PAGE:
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In 2018, OpenAI – the AI company co-founded among others by Elon Musk – released GPT, an AI language model that could perform a variety of language tasks, like write letters and compose articles. Two years and one more iteration later, OpenAI has released the newest version of this model, called GPT-3. While the name is simple, GPT-3 could make your head turn with its reservoir of abilities.
GPT-3 can write essays, stories, blog posts, tweets, poems, press releases, business memos and technical manuals – and with better grammar than most of us. It can imitate the styles of different authors, compose music and even write code. It can answer questions requiring basic comprehension and translate languages.
OpenAI unveiled GPT-3 in a preprint paper uploaded to the arXiv preprint server in May. Last week, the company’s developers provided beta access to developers, allowing them to play around with the model. Soon after, the web was flooded with text samples generated by GPT-3, together with exclamations of surprise and delight. Here is a snippet from a news article written by GPT-3 – which so closely resembles something a human writer might have penned:
After two days of intense debate, the United Methodist Church has agreed to a historic split – one that is expected to end in the creation of a new denomination, one that will be “theologically and socially conservative,” according to The Washington Post. The majority of delegates attending the church’s annual General Conference in May voted to strengthen a ban on the ordination of LGBTQ clergy and to write new rules that will “discipline” clergy who officiate at same-sex weddings. But those who opposed these measures have a new plan: They say they will form a separate denomination by 2020, calling their church the Christian Methodist denomination.
As such, GPT-3 represents the most powerful language model built to date. Its purpose is simple: to consume a large volume of text, and then predict what word will come next. It achieves this feat using an artificial neural network, which is a logical architecture invented to help machines learn from data and make predictions.
The artificial neural network at the heart of GPT-3 contains 175 billion training parameters – over a hundred-times as many as GPT-2, released last year, to learn and predict. GPT-3 was trained on 45 TB of text sourced from all over the internet, including Wikipedia. Using this data, GPT-3 taught itself the statistical dependencies between different words, which were encoded as parameters in its neural network.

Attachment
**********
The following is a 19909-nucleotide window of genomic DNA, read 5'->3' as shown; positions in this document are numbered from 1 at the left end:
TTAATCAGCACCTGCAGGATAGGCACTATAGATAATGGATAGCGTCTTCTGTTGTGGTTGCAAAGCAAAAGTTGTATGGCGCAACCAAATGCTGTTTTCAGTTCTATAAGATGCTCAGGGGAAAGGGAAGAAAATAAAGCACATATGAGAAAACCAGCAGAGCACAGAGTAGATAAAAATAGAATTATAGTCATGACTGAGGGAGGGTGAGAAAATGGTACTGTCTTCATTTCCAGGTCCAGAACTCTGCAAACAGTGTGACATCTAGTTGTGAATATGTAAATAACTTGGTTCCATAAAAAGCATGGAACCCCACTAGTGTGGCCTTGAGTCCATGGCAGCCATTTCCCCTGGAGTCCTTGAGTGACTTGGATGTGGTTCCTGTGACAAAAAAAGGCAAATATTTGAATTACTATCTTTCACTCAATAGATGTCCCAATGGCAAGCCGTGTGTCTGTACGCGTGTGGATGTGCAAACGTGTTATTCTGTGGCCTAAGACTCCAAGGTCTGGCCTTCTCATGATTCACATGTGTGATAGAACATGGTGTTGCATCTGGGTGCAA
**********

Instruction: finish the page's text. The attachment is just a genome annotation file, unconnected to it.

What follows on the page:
So given an input sequence of words, the neural network could predict the next word. If this seems like a mundane task, it’s probably because humans take for granted the wondrously complex neural architecture in our heads. In fact, by developing this ability, GPT-3 has innumerable applications.
GPT-3 is the latest instance of a long line of pre-trained models, like Google’s BERT, Facebook’s RoBERTa and Microsoft’s Turing NLG. Pre-trained models are large networks trained on massive datasets, usually without supervision. Taking pre-trained models and fine-tuning them to solve specific problems has become a popular trend in the field of natural-language processing.
If a model has already learned how to identify cats in images, it can quickly learn how to identify dogs. However, training the model from scratch to identify dogs will require far more images. Similarly, it is easier for developers to adapt GPT-3 for their purposes instead of developing custom models from scratch.
However, the GPT models do do one thing differently. Language models like BERT need to be fine-tuned before they can be used for downstream tasks. But GPT can perform a range of tasks out-of-the-box without any fine-tuning. This is enhanced by its ‘text in, text out’ API, which allows users to reprogram the model using simple instructions written in plain English.
“GPT-3 looks very promising. It will allow us to solve many natural language generation problems for our clients in accelerated fashion even with limited data,” Adwait Bhave, the CTO of AlgoAnalytics, an AI services company in Pune, said. “Instead of talking about training models, we are now talking more about tuning models for business problems.”